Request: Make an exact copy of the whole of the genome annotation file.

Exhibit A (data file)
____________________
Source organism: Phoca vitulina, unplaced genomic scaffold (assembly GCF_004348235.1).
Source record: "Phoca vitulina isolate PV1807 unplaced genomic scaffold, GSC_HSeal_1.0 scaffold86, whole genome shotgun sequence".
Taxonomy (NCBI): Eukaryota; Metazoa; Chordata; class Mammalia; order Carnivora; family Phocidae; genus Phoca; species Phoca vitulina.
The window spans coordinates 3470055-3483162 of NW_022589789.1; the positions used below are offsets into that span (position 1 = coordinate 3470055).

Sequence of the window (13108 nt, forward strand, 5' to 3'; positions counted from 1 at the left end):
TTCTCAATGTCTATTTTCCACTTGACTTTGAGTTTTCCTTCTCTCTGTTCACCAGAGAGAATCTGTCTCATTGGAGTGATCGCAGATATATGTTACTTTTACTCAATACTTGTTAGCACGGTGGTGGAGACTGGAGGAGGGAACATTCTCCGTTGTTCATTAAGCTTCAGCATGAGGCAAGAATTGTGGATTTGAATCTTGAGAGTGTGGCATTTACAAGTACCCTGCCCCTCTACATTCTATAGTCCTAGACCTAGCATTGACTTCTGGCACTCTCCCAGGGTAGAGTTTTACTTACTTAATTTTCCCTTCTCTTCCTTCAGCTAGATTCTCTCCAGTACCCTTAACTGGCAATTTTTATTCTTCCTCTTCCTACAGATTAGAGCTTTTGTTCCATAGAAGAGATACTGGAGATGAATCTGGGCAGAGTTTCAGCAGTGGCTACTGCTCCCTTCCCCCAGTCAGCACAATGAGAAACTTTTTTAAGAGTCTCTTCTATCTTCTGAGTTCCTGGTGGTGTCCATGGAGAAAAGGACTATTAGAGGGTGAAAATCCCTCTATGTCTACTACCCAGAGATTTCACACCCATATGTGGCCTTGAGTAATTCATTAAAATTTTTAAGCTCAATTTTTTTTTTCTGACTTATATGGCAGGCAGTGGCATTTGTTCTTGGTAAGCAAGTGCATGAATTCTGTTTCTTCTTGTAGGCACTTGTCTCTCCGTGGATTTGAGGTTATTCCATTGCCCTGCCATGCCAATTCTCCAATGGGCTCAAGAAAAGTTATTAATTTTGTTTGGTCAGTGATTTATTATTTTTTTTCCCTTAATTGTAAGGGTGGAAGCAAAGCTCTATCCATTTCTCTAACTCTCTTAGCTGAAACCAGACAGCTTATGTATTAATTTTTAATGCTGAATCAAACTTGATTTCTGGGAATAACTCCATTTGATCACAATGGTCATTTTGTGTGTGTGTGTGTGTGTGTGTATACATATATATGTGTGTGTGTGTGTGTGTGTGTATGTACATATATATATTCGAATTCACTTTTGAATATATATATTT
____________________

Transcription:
Source organism: Phoca vitulina, unplaced genomic scaffold (assembly GCF_004348235.1).
Source record: "Phoca vitulina isolate PV1807 unplaced genomic scaffold, GSC_HSeal_1.0 scaffold86, whole genome shotgun sequence".
Taxonomy (NCBI): Eukaryota; Metazoa; Chordata; class Mammalia; order Carnivora; family Phocidae; genus Phoca; species Phoca vitulina.
The window spans coordinates 3470055-3483162 of NW_022589789.1; the positions used below are offsets into that span (position 1 = coordinate 3470055).

Sequence of the window (13108 nt, forward strand, 5' to 3'; positions counted from 1 at the left end):
TTCTCAATGTCTATTTTCCACTTGACTTTGAGTTTTCCTTCTCTCTGTTCACCAGAGAGAATCTGTCTCATTGGAGTGATCGCAGATATATGTTACTTTTACTCAATACTTGTTAGCACGGTGGTGGAGACTGGAGGAGGGAACATTCTCCGTTGTTCATTAAGCTTCAGCATGAGGCAAGAATTGTGGATTTGAATCTTGAGAGTGTGGCATTTACAAGTACCCTGCCCCTCTACATTCTATAGTCCTAGACCTAGCATTGACTTCTGGCACTCTCCCAGGGTAGAGTTTTACTTACTTAATTTTCCCTTCTCTTCCTTCAGCTAGATTCTCTCCAGTACCCTTAACTGGCAATTTTTATTCTTCCTCTTCCTACAGATTAGAGCTTTTGTTCCATAGAAGAGATACTGGAGATGAATCTGGGCAGAGTTTCAGCAGTGGCTACTGCTCCCTTCCCCCAGTCAGCACAATGAGAAACTTTTTTAAGAGTCTCTTCTATCTTCTGAGTTCCTGGTGGTGTCCATGGAGAAAAGGACTATTAGAGGGTGAAAATCCCTCTATGTCTACTACCCAGAGATTTCACACCCATATGTGGCCTTGAGTAATTCATTAAAATTTTTAAGCTCAATTTTTTTTTTCTGACTTATATGGCAGGCAGTGGCATTTGTTCTTGGTAAGCAAGTGCATGAATTCTGTTTCTTCTTGTAGGCACTTGTCTCTCCGTGGATTTGAGGTTATTCCATTGCCCTGCCATGCCAATTCTCCAATGGGCTCAAGAAAAGTTATTAATTTTGTTTGGTCAGTGATTTATTATTTTTTTTCCCTTAATTGTAAGGGTGGAAGCAAAGCTCTATCCATTTCTCTAACTCTCTTAGCTGAAACCAGACAGCTTATGTATTAATTTTTAATGCTGAATCAAACTTGATTTCTGGGAATAACTCCATTTGATCACAATGGTCATTTTGTGTGTGTGTGTGTGTGTGTGTATACATATATATGTGTGTGTGTGTGTGTGTGTGTATGTACATATATATATTCGAATTCACTTTTGAATATATATATTT